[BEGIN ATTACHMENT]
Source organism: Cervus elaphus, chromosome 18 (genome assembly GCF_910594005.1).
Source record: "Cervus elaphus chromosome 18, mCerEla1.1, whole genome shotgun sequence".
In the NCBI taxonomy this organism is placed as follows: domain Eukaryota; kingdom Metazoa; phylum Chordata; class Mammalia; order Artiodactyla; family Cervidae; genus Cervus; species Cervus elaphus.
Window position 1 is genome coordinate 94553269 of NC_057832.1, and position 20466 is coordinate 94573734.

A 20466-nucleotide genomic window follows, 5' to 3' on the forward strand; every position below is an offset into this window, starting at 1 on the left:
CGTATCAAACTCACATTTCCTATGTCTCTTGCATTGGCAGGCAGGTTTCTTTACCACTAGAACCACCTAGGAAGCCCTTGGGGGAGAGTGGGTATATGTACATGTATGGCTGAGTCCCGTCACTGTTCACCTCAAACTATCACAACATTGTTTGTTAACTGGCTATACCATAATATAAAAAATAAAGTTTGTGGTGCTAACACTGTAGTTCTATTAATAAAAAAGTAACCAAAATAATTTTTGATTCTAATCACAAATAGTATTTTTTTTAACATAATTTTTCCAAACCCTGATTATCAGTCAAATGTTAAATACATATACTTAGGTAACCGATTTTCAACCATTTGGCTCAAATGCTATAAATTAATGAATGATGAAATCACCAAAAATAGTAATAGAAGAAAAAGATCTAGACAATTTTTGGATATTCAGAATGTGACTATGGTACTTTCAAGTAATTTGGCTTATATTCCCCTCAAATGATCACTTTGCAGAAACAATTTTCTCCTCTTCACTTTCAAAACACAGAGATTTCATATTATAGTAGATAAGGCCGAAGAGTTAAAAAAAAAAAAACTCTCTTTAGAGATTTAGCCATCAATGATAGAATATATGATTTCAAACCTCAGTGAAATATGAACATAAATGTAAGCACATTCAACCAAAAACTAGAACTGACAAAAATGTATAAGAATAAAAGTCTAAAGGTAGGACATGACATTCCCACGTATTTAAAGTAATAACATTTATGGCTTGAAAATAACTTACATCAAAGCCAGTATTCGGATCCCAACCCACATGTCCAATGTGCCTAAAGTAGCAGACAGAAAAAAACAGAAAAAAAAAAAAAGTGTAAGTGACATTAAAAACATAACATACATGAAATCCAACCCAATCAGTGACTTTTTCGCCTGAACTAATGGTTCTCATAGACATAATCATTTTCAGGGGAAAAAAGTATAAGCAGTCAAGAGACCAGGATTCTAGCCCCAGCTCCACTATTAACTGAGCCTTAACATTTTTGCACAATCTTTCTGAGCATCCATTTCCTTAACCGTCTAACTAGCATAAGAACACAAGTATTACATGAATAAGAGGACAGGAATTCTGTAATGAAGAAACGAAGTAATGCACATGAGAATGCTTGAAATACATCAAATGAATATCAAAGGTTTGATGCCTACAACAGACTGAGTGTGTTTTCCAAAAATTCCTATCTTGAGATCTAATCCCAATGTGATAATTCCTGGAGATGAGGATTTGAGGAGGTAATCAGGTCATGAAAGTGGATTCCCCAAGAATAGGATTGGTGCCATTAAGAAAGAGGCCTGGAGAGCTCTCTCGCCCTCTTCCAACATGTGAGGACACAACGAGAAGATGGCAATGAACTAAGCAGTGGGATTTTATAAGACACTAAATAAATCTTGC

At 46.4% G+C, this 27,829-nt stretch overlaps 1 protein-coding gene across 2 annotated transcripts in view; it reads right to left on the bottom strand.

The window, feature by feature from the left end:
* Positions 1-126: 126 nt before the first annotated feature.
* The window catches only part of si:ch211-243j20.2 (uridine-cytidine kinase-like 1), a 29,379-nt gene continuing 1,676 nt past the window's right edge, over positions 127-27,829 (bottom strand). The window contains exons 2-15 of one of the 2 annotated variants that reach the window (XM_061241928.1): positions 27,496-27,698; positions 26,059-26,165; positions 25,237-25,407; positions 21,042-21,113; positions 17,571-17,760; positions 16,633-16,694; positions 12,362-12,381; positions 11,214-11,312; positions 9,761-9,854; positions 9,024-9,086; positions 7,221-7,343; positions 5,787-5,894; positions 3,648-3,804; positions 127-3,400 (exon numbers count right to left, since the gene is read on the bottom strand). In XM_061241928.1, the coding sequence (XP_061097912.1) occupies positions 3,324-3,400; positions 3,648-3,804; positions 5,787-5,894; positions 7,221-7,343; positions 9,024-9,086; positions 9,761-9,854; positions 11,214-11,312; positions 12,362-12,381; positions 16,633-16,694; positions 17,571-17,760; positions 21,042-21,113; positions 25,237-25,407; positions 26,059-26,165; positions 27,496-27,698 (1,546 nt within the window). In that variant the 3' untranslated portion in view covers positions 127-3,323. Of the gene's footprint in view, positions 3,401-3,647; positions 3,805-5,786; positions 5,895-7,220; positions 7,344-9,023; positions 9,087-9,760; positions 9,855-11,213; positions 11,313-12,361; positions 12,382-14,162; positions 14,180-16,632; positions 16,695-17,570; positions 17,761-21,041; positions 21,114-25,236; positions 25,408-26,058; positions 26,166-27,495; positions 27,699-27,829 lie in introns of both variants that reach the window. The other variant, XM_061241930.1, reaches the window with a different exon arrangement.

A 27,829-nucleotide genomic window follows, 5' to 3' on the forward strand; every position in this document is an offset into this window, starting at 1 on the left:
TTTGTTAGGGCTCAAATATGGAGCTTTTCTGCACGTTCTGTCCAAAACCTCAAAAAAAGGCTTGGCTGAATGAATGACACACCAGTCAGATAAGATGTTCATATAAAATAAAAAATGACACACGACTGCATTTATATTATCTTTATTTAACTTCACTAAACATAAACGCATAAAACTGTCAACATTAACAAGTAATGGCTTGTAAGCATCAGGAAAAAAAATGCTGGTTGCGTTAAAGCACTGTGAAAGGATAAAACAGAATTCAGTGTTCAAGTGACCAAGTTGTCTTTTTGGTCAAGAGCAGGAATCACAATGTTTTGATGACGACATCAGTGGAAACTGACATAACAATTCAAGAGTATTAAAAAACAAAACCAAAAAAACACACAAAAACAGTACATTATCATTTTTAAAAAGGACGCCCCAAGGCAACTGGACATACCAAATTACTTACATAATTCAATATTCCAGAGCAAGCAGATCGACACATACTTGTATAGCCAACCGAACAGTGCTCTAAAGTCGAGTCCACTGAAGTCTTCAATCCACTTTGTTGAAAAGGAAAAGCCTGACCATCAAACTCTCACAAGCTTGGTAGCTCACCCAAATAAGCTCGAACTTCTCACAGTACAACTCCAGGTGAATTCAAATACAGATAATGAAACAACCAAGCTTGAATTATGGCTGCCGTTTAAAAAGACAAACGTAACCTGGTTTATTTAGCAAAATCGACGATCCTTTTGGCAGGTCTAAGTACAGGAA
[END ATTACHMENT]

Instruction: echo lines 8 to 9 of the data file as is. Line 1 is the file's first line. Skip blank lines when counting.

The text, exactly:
The window, feature by feature from the left end:
* Positions 1-126: 126 nt before the first annotated feature.